The preacher talked to me and he smiled / Said, come and walk with me, come and walk one more mile

This is an inter­est­ing, and I think fair­ly per­cep­tive overview of China’s pos­si­ble media future, from jour­nal­ist and media observ­er Charles Mab­bett:

When China’s most pop­u­lar blog­ger Han Han had his recent post about a spate of vio­lent attacks in Chi­nese schools tak­en down, it wasn’t the first time that he had court­ed con­tro­ver­sy and it is unlike­ly to be the last.

The post enti­tled “Chil­dren, you’re depress­ing grand­pa” was crit­i­cal of a media ban on report­ing the lat­est attack in Taizhou, Jiang­su Province, at a time when the Shang­hai World Expo was due to get under­way. Evi­dent­ly, Sina.com, the web­site that hosts many of China’s most pop­u­lar blogs deter­mined it was too sen­si­tive to keep online.

Han Han rep­re­sents a rel­a­tive­ly recent phe­nom­e­non in Chi­na, one that com­mands mil­lions of read­ers and is high­ly influ­en­tial as both social com­men­tary and barom­e­ter of pub­lic sen­ti­ment. As of April 2010, his blog had attract­ed 350 mil­lion hits, mak­ing him by far and away, the king of China’s blo­gos­phere.

[From Blog­gers and Chi­nese Twit­ter, China’s new media wave | Asia New Zealand Foun­da­tion]

The under­ly­ing fact that should nev­er be ignored is that Chi­na is only 30 years into the post Mao era, and the mas­sive social momen­tum that Charles saw in-coun­try is hard to describe unless you see it first hand. And nev­er under­es­ti­mate the Chi­nese prag­ma­tism.

This fair­ly rad­i­cal revi­sion of the bound­aries of twit­ter, which I didn’t know, fas­ci­nates:

While Chi­nese Twit­ter can accom­mo­date up to 400 char­ac­ters, it is more com­mon for users to post mes­sages up to about 120 char­ac­ters. Com­pared with Eng­lish, Chi­nese char­ac­ters allows between two to eight times more infor­ma­tion to be packed into the same num­ber of char­ac­ters.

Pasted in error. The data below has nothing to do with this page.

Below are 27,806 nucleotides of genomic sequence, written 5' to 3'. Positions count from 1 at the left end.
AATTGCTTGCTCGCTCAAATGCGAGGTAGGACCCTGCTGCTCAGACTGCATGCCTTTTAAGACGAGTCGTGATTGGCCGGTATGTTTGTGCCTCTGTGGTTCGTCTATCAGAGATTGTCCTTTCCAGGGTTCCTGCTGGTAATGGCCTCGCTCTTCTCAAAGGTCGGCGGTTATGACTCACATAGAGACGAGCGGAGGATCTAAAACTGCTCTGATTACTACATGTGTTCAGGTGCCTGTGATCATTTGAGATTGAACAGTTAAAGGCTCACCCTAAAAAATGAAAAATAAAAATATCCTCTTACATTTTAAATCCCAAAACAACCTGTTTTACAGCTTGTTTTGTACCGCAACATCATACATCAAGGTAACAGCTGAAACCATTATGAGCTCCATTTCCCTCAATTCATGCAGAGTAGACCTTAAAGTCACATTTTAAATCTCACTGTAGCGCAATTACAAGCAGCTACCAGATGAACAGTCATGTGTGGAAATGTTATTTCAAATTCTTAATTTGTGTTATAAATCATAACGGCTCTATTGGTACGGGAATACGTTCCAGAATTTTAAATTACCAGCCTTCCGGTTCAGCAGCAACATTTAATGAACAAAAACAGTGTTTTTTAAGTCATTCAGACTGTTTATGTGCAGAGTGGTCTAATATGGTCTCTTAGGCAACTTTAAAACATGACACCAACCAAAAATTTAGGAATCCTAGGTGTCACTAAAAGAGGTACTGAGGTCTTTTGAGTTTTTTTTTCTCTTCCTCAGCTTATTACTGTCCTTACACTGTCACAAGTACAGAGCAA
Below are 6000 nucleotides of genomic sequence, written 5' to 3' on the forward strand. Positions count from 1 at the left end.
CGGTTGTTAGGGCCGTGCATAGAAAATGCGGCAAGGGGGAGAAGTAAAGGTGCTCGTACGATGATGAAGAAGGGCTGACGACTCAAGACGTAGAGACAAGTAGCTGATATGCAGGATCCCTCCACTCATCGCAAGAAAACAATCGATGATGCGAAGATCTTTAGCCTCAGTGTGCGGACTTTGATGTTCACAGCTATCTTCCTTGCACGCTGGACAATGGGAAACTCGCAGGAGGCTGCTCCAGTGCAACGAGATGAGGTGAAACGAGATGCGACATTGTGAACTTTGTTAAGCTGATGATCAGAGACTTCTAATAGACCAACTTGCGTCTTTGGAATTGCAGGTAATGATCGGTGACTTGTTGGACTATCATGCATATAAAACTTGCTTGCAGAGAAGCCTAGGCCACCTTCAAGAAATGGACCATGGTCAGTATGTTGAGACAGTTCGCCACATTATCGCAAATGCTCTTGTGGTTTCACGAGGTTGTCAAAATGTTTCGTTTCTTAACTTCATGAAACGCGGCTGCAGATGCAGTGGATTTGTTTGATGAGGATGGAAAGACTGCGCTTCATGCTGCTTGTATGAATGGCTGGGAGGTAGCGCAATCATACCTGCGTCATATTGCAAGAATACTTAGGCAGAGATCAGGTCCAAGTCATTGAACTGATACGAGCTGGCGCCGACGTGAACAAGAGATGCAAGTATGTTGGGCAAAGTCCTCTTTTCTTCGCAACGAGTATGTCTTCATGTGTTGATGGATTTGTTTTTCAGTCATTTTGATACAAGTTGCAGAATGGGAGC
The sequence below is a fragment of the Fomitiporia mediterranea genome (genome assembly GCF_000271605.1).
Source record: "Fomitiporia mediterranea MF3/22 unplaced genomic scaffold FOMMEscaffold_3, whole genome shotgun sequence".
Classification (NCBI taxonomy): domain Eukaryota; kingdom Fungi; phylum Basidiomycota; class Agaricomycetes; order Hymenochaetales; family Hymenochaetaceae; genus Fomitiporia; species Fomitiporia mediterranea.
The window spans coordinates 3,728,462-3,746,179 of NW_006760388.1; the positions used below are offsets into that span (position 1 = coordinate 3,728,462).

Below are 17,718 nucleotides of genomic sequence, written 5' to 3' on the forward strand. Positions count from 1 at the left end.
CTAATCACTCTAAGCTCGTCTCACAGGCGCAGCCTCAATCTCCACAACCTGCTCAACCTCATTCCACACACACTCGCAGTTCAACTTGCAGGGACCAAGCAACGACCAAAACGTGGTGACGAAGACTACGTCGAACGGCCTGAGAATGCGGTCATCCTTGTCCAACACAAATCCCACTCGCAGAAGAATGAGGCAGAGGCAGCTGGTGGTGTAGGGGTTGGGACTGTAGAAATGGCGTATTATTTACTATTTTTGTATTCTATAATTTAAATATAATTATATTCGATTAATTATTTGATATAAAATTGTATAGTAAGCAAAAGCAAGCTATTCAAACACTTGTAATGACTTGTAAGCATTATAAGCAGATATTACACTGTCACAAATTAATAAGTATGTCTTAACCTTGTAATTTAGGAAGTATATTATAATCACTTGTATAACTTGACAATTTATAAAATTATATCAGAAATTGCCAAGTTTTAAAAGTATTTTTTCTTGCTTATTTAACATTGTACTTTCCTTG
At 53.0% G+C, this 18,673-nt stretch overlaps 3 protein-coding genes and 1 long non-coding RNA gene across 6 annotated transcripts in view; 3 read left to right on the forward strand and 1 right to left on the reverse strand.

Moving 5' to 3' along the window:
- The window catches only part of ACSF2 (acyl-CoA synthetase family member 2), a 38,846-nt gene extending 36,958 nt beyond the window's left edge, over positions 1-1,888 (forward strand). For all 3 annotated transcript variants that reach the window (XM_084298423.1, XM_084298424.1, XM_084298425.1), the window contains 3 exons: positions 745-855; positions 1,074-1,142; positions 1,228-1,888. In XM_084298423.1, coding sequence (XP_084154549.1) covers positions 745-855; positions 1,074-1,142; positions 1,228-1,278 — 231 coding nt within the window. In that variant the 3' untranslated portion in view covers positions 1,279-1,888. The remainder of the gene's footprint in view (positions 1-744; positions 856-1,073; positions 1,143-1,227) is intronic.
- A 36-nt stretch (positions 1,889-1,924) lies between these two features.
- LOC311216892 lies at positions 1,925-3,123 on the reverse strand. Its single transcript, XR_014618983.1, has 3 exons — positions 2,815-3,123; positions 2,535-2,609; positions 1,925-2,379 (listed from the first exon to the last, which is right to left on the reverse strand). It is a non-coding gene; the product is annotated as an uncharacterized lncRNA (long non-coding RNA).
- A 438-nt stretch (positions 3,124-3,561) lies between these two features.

Which makes it vast­ly more pow­er­ful as a social net­work­ing and news dis­per­sal medi­um. Twit­ter has played a huge part in the bloody polit­i­cal head-butting that hope­ful­ly reached some res­o­lu­tion yes­ter­day here, and I’m keen to find out the Thai script lim­i­ta­tions.

Update: Shorty after I post­ed this, I found this post on the Bangkok protests and the rise of Moblog­ging:

About the same time as my first tweet, I also post­ed my first “moblog”. This is an abbre­vi­a­tion of “mobile blog­ging”, which, as the name sug­gests, is blog­ging from your mobile phone. This was the most excit­ing devel­op­ment for me. For the first time I was able to post blogs while I was still on loca­tion and my thoughts were still fresh. If you vis­it www.mythailandblog.com you will be able to see some exam­ples of my moblogs. The main dif­fer­ence between the blogs here at www.thai-blogs.com and those moblogs are obvi­ous­ly the num­ber of words. How­ev­er, if you com­pare my ear­li­er moblogs to the ones I do these days, you can see that I am now typ­ing longer moblogs on my iPhone. Some­times, I post about the same event on both blogs, but the moblog is def­i­nite­ly more laid back and relaxed and has more of my dai­ly life that I don’t write about at www.thai-blogs.com. Even if the events are the same, the pic­tures are always dif­fer­ent. This is because I use my big DSLR for this blog and my iPhone cam­era for the moblog. As I car­ry my iPhone around with me all the time, unlike the heavy DSLR, you will find the I write moblogs more fre­quent­ly. And I also now find it eas­i­er to process pic­tures and video in my iPhone and then use a Word Press appli­ca­tion to write my moblog. These are then uploaded up onto the Inter­net. When­ev­er pos­si­ble, I try to post while I am still at the event.

[From Pak­nam Web: An iPhone, Twit­ter and the Red Shirt Ral­ly — (Thai­land Trav­el, Cul­ture, Food and Life)]

Although I didn’t for a moment feel threat­ened going about my dai­ly busi­ness in the city, and I think the same goes for just about every expat here, there being absolute­ly no out­flow of res­i­dent non-Thai and an ongo­ing dai­ly arrival of 20,000 tourists (down from the nor­mal 30,000 a day) which is still an incred­i­ble num­ber, the live twit­ter stream on google, which in my office I kept open on my sec­ond mon­i­tor, was pret­ty much the live news stream I need­ed to car­ry on in a fair­ly nor­mal way.

The world, how we approach it and how we draw infor­ma­tion from it has changed just that lit­tle bit more in the past few weeks.

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